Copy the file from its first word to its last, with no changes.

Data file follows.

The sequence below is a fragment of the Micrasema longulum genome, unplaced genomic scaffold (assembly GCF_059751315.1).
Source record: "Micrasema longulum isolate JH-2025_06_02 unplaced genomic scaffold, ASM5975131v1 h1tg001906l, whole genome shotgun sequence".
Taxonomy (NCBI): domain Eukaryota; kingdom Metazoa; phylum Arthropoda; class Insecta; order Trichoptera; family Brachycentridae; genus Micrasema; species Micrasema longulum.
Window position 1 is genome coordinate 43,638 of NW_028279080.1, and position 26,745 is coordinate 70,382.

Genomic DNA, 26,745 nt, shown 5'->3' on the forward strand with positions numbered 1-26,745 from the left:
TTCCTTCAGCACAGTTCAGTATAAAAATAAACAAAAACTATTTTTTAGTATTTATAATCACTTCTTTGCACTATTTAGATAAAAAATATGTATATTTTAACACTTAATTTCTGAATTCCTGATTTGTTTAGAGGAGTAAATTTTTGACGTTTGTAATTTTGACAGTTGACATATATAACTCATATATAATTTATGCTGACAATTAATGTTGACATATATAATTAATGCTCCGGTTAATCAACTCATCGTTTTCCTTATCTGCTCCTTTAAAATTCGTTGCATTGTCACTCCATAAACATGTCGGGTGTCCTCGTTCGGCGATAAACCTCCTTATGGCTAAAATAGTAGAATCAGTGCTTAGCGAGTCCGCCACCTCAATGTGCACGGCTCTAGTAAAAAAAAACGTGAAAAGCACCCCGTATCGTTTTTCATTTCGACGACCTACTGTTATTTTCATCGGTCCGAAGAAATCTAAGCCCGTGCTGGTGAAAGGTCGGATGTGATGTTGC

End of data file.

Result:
The sequence below is a fragment of the Micrasema longulum genome, unplaced genomic scaffold (assembly GCF_059751315.1).
Source record: "Micrasema longulum isolate JH-2025_06_02 unplaced genomic scaffold, ASM5975131v1 h1tg001906l, whole genome shotgun sequence".
Taxonomy (NCBI): domain Eukaryota; kingdom Metazoa; phylum Arthropoda; class Insecta; order Trichoptera; family Brachycentridae; genus Micrasema; species Micrasema longulum.
Window position 1 is genome coordinate 43,638 of NW_028279080.1, and position 26,745 is coordinate 70,382.

Genomic DNA, 26,745 nt, shown 5'->3' on the forward strand with positions numbered 1-26,745 from the left:
TTCCTTCAGCACAGTTCAGTATAAAAATAAACAAAAACTATTTTTTAGTATTTATAATCACTTCTTTGCACTATTTAGATAAAAAATATGTATATTTTAACACTTAATTTCTGAATTCCTGATTTGTTTAGAGGAGTAAATTTTTGACGTTTGTAATTTTGACAGTTGACATATATAACTCATATATAATTTATGCTGACAATTAATGTTGACATATATAATTAATGCTCCGGTTAATCAACTCATCGTTTTCCTTATCTGCTCCTTTAAAATTCGTTGCATTGTCACTCCATAAACATGTCGGGTGTCCTCGTTCGGCGATAAACCTCCTTATGGCTAAAATAGTAGAATCAGTGCTTAGCGAGTCCGCCACCTCAATGTGCACGGCTCTAGTAAAAAAAAACGTGAAAAGCACCCCGTATCGTTTTTCATTTCGACGACCTACTGTTATTTTCATCGGTCCGAAGAAATCTAAGCCCGTGCTGGTGAAAGGTCGGATGTGATGTTGC